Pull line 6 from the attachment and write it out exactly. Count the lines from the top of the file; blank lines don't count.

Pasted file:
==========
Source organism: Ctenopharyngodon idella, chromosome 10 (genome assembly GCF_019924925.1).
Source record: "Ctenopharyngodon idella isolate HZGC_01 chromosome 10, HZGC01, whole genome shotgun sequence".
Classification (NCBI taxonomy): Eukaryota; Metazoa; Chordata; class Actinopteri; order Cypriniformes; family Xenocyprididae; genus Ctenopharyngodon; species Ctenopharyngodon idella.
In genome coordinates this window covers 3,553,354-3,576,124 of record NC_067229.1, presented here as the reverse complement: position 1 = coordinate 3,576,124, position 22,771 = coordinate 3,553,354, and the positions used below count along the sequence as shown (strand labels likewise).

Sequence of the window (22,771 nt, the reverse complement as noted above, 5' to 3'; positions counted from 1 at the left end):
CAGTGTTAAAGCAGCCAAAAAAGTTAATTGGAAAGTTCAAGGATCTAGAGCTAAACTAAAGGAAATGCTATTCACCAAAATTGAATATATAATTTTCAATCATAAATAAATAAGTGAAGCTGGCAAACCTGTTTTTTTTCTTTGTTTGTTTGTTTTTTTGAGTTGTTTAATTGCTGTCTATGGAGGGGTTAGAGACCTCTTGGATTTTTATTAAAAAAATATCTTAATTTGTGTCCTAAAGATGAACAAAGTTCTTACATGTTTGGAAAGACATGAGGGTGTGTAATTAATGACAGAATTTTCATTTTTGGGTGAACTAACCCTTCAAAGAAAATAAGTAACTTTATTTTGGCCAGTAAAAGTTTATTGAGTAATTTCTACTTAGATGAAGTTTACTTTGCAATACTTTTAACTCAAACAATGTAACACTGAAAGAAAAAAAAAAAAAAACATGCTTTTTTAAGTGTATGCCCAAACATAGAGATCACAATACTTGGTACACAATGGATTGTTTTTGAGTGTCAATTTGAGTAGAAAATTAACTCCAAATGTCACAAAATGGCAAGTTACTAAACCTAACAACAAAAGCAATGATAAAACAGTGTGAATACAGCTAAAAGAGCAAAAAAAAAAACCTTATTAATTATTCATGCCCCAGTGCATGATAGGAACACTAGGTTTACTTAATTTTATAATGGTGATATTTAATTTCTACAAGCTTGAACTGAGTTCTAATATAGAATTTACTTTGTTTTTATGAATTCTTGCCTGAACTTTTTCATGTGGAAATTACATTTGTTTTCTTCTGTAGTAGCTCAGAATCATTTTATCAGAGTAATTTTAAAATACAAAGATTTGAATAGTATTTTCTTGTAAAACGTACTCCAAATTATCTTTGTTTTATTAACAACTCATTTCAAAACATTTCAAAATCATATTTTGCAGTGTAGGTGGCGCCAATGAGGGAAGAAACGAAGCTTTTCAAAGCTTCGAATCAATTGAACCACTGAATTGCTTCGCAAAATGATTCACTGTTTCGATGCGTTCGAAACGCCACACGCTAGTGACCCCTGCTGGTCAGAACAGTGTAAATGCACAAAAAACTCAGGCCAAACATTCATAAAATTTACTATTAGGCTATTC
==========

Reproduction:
CAGTGTTAAAGCAGCCAAAAAAGTTAATTGGAAAGTTCAAGGATCTAGAGCTAAACTAAAGGAAATGCTATTCACCAAAATTGAATATATAATTTTCAATCATAAATAAATAAGTGAAGCTGGCAAACCTGTTTTTTTTCTTTGTTTGTTTGTTTTTTTGAGTTGTTTAATTGCTGTCTATGGAGGGGTTAGAGACCTCTTGGATTTTTATTAAAAAAATATCTTAATTTGTGTCCTAAAGATGAACAAAGTTCTTACATGTTTGGAAAGACATGAGGGTGTGTAATTAATGACAGAATTTTCATTTTTGGGTGAACTAACCCTTCAAAGAAAATAAGTAACTTTATTTTGGCCAGTAAAAGTTTATTGAGTAATTTCTACTTAGATGAAGTTTACTTTGCAATACTTTTAACTCAAACAATGTAACACTGAAAGAAAAAAAAAAAAAAACATGCTTTTTTAAGTGTATGCCCAAACATAGAGATCACAATACTTGGTACACAATGGATTGTTTTTGAGTGTCAATTTGAGTAGAAAATTAACTCCAAATGTCACAAAATGGCAAGTTACTAAACCTAACAACAAAAGCAATGATAAAACAGTGTGAATACAGCTAAAAGAGCAAAAAAAAAAACCTTATTAATTATTCATGCCCCAGTGCATGATAGGAACACTAGGTTTACTTAATTTTATAATGGTGATATTTAATTTCTACAAGCTTGAACTGAGTTCTAATATAGAATTTACTTTGTTTTTATGAATTCTTGCCTGAACTTTTTCATGTGGAAATTACATTTGTTTTCTTCTGTAGTAGCTCAGAATCATTTTATCAGAGTAATTTTAAAATACAAAGATTTGAATAGTATTTTCTTGTAAAACGTACTCCAAATTATCTTTGTTTTATTAACAACTCATTTCAAAACATTTCAAAATCATATTTTGCAGTGTAGGTGGCGCCAATGAGGGAAGAAACGAAGCTTTTCAAAGCTTCGAATCAATTGAACCACTGAATTGCTTCGCAAAATGATTCACTGTTTCGATGCGTTCGAAACGCCACACGCTAGTGACCCCTGCTGGTCAGAACAGTGTAAATGCACAAAAAACTCAGGCCAAACATTCATAAAATTTACTATTAGGCTATTC